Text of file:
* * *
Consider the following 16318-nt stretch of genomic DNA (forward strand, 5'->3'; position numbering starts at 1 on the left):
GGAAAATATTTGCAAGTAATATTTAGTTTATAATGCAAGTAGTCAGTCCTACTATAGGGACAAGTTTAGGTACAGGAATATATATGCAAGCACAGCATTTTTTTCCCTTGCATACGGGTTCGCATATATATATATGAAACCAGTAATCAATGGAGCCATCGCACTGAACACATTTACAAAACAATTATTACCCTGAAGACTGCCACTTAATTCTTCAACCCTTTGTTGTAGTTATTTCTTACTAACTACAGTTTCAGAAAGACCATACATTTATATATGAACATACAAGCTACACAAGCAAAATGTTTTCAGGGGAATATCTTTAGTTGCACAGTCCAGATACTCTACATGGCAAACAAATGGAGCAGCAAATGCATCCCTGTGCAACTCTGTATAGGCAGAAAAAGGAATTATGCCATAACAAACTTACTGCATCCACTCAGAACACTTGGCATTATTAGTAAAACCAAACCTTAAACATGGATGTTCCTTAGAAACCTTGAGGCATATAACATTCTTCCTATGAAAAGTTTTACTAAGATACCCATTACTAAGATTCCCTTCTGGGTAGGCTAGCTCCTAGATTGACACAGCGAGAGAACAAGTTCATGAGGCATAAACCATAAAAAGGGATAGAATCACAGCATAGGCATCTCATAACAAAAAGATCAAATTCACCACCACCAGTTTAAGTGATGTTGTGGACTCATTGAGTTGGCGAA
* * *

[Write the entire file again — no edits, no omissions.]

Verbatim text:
Consider the following 16318-nt stretch of genomic DNA (forward strand, 5'->3'; position numbering starts at 1 on the left):
GGAAAATATTTGCAAGTAATATTTAGTTTATAATGCAAGTAGTCAGTCCTACTATAGGGACAAGTTTAGGTACAGGAATATATATGCAAGCACAGCATTTTTTTCCCTTGCATACGGGTTCGCATATATATATATGAAACCAGTAATCAATGGAGCCATCGCACTGAACACATTTACAAAACAATTATTACCCTGAAGACTGCCACTTAATTCTTCAACCCTTTGTTGTAGTTATTTCTTACTAACTACAGTTTCAGAAAGACCATACATTTATATATGAACATACAAGCTACACAAGCAAAATGTTTTCAGGGGAATATCTTTAGTTGCACAGTCCAGATACTCTACATGGCAAACAAATGGAGCAGCAAATGCATCCCTGTGCAACTCTGTATAGGCAGAAAAAGGAATTATGCCATAACAAACTTACTGCATCCACTCAGAACACTTGGCATTATTAGTAAAACCAAACCTTAAACATGGATGTTCCTTAGAAACCTTGAGGCATATAACATTCTTCCTATGAAAAGTTTTACTAAGATACCCATTACTAAGATTCCCTTCTGGGTAGGCTAGCTCCTAGATTGACACAGCGAGAGAACAAGTTCATGAGGCATAAACCATAAAAAGGGATAGAATCACAGCATAGGCATCTCATAACAAAAAGATCAAATTCACCACCACCAGTTTAAGTGATGTTGTGGACTCATTGAGTTGGCGAA